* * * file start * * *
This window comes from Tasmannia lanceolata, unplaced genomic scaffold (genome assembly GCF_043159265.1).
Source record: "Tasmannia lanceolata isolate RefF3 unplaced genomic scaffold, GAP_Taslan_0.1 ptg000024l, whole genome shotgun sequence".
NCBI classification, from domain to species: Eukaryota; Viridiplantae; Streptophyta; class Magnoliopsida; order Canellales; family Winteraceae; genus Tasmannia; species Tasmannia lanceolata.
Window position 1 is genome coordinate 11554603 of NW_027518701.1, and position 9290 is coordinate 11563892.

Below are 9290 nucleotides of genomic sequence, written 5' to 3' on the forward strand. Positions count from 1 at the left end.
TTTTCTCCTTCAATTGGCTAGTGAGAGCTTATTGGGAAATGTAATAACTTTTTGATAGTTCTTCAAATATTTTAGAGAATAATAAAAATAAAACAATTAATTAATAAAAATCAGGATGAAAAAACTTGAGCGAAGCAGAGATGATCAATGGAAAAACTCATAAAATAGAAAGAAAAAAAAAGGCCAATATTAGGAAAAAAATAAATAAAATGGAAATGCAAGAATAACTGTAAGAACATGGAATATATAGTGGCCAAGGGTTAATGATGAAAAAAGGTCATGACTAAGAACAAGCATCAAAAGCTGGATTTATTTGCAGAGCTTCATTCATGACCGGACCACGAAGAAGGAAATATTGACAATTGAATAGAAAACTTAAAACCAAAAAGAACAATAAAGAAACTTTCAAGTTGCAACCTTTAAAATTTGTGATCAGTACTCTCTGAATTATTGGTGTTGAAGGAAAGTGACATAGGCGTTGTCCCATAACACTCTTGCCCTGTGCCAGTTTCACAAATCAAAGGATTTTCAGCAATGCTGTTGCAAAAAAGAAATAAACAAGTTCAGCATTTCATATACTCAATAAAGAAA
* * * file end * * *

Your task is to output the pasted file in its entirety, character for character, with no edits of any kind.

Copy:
This window comes from Tasmannia lanceolata, unplaced genomic scaffold (genome assembly GCF_043159265.1).
Source record: "Tasmannia lanceolata isolate RefF3 unplaced genomic scaffold, GAP_Taslan_0.1 ptg000024l, whole genome shotgun sequence".
NCBI classification, from domain to species: Eukaryota; Viridiplantae; Streptophyta; class Magnoliopsida; order Canellales; family Winteraceae; genus Tasmannia; species Tasmannia lanceolata.
Window position 1 is genome coordinate 11554603 of NW_027518701.1, and position 9290 is coordinate 11563892.

Below are 9290 nucleotides of genomic sequence, written 5' to 3' on the forward strand. Positions count from 1 at the left end.
TTTTCTCCTTCAATTGGCTAGTGAGAGCTTATTGGGAAATGTAATAACTTTTTGATAGTTCTTCAAATATTTTAGAGAATAATAAAAATAAAACAATTAATTAATAAAAATCAGGATGAAAAAACTTGAGCGAAGCAGAGATGATCAATGGAAAAACTCATAAAATAGAAAGAAAAAAAAAGGCCAATATTAGGAAAAAAATAAATAAAATGGAAATGCAAGAATAACTGTAAGAACATGGAATATATAGTGGCCAAGGGTTAATGATGAAAAAAGGTCATGACTAAGAACAAGCATCAAAAGCTGGATTTATTTGCAGAGCTTCATTCATGACCGGACCACGAAGAAGGAAATATTGACAATTGAATAGAAAACTTAAAACCAAAAAGAACAATAAAGAAACTTTCAAGTTGCAACCTTTAAAATTTGTGATCAGTACTCTCTGAATTATTGGTGTTGAAGGAAAGTGACATAGGCGTTGTCCCATAACACTCTTGCCCTGTGCCAGTTTCACAAATCAAAGGATTTTCAGCAATGCTGTTGCAAAAAAGAAATAAACAAGTTCAGCATTTCATATACTCAATAAAGAAA